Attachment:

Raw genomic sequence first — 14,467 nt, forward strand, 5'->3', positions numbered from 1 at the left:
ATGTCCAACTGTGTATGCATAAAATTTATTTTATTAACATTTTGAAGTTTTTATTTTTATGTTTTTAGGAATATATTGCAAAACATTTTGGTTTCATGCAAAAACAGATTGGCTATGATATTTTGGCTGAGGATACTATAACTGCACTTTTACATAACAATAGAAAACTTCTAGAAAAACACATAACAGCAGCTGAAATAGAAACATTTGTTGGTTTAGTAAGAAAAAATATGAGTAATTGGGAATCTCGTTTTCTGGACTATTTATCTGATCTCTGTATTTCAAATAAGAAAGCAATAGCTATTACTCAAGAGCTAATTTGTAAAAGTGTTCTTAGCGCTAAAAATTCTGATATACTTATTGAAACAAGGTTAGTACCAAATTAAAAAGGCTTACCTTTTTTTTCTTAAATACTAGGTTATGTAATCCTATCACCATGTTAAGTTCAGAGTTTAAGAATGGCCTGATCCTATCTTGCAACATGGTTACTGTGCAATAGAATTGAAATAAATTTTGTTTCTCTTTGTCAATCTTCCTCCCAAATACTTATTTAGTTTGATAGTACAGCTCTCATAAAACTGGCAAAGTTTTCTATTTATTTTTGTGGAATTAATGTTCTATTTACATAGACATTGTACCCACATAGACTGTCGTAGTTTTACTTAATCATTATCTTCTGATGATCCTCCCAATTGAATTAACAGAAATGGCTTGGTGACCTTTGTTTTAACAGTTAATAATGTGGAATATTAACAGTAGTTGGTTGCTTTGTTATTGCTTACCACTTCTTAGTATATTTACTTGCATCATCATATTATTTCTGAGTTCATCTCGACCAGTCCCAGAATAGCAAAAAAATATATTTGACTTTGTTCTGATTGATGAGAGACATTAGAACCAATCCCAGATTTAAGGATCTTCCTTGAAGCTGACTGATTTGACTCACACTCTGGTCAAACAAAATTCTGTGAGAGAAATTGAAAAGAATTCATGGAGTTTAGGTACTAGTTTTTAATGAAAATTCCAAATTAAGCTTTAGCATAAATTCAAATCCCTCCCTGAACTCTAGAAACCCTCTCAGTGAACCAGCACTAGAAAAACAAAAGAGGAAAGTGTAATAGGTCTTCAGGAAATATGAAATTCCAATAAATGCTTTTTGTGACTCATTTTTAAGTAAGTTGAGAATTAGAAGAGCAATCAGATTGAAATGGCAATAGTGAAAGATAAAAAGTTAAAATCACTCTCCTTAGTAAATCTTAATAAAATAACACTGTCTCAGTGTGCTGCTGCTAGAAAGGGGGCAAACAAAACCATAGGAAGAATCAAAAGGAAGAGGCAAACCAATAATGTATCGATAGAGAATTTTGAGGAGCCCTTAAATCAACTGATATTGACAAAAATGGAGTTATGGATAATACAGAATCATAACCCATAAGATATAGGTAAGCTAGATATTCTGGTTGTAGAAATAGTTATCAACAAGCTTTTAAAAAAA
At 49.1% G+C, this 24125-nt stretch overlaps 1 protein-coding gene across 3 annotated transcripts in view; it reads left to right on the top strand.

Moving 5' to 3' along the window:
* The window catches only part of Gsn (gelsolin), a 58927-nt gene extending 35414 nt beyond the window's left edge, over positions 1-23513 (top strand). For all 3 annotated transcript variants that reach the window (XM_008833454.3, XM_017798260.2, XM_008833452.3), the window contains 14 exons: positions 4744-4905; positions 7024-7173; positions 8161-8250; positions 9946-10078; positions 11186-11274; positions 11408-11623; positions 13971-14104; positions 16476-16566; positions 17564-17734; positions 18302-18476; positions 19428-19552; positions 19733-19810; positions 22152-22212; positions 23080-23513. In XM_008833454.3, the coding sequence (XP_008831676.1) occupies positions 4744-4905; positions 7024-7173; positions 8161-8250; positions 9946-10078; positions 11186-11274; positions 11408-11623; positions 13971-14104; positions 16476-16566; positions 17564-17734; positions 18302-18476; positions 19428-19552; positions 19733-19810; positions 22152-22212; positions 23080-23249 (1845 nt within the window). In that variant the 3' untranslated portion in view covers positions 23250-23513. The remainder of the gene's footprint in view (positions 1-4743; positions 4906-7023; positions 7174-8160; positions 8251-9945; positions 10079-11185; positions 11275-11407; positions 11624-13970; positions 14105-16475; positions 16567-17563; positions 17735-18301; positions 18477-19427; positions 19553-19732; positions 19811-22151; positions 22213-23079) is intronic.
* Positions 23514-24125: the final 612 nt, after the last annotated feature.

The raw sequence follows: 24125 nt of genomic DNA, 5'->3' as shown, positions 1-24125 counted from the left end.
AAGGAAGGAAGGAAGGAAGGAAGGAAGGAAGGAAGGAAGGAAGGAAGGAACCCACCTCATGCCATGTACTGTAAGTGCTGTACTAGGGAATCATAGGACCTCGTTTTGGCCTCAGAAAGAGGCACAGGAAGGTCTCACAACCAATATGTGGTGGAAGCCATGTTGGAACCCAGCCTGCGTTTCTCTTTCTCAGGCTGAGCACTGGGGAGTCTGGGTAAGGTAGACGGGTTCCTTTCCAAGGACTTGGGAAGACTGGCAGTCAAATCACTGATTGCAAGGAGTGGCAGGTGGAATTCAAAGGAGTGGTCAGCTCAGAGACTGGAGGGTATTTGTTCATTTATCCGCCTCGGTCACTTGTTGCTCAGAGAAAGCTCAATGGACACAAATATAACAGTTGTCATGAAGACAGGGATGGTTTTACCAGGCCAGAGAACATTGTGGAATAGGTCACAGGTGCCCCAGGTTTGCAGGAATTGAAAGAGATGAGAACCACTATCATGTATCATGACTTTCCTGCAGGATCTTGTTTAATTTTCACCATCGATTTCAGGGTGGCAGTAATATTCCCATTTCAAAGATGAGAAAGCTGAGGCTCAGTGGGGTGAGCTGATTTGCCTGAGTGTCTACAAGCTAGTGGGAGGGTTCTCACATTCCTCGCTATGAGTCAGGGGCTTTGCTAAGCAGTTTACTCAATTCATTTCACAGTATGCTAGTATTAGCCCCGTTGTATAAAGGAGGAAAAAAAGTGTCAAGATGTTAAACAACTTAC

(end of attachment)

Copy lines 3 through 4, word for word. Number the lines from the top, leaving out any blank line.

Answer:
At 49.1% G+C, this 24125-nt stretch overlaps 1 protein-coding gene across 3 annotated transcripts in view; it reads left to right on the top strand.

Moving 5' to 3' along the window: